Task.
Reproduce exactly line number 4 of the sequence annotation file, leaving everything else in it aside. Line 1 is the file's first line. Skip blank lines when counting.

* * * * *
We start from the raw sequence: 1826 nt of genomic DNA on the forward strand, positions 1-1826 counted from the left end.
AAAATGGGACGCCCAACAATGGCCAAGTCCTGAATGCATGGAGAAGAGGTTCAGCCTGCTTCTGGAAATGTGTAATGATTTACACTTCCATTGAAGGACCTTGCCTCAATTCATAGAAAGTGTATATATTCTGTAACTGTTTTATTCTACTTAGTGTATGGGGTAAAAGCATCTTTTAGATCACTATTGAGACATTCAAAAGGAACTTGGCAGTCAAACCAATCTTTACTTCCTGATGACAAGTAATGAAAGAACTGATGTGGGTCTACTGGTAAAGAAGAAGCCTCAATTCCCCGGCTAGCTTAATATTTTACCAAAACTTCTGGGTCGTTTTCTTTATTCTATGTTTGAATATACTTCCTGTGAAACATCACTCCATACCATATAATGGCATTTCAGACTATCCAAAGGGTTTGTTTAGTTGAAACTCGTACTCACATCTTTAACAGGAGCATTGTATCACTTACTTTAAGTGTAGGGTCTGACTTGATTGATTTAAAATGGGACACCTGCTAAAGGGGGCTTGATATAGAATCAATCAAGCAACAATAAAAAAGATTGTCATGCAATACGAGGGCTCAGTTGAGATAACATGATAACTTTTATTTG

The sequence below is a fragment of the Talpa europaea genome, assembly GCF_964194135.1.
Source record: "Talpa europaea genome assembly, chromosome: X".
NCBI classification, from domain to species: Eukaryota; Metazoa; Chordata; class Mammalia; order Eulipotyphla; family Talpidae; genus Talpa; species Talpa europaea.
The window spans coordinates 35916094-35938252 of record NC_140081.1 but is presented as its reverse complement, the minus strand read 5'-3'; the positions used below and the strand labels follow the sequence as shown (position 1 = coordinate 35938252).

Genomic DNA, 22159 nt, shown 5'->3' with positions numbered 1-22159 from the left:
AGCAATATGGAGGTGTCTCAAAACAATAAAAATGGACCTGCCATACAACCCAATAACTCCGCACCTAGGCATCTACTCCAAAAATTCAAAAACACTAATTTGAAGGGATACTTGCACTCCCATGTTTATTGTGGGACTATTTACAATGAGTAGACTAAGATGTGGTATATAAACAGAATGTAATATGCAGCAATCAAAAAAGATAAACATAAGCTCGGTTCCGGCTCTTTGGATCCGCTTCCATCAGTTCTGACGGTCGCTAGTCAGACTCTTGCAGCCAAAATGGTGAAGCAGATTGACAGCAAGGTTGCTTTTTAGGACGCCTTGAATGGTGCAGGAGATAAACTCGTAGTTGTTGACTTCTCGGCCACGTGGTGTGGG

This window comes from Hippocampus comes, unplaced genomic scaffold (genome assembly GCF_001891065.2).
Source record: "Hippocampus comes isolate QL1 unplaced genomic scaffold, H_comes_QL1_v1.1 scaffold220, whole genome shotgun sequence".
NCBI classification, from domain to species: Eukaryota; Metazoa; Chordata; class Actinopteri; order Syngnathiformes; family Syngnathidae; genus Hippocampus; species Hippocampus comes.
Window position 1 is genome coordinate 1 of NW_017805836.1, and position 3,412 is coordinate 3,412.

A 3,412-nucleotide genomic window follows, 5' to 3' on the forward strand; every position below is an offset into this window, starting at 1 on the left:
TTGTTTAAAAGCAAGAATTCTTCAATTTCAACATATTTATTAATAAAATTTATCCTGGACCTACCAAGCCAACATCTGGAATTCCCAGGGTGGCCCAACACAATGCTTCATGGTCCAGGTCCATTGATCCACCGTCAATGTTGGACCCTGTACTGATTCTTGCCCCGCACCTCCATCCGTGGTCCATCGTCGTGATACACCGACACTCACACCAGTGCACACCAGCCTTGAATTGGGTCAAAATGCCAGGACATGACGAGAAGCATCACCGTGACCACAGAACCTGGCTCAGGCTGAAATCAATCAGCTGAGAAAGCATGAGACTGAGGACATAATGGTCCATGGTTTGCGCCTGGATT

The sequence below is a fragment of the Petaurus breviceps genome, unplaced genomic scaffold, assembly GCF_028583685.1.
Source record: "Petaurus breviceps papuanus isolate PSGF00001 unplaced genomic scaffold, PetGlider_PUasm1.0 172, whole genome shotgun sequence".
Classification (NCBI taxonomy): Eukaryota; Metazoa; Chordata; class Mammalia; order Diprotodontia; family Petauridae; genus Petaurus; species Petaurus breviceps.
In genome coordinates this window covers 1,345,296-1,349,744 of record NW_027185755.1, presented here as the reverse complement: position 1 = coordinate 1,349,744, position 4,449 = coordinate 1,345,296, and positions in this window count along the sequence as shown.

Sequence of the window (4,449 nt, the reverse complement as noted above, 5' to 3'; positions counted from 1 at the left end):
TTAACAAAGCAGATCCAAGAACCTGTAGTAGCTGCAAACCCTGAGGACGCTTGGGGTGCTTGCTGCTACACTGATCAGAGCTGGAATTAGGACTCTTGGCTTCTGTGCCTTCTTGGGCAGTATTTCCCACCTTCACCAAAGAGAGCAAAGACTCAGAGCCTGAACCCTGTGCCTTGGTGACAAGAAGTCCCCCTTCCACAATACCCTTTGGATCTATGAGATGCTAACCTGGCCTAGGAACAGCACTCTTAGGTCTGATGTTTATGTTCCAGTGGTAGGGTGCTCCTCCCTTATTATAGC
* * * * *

Source record: "Talpa europaea genome assembly, chromosome: X".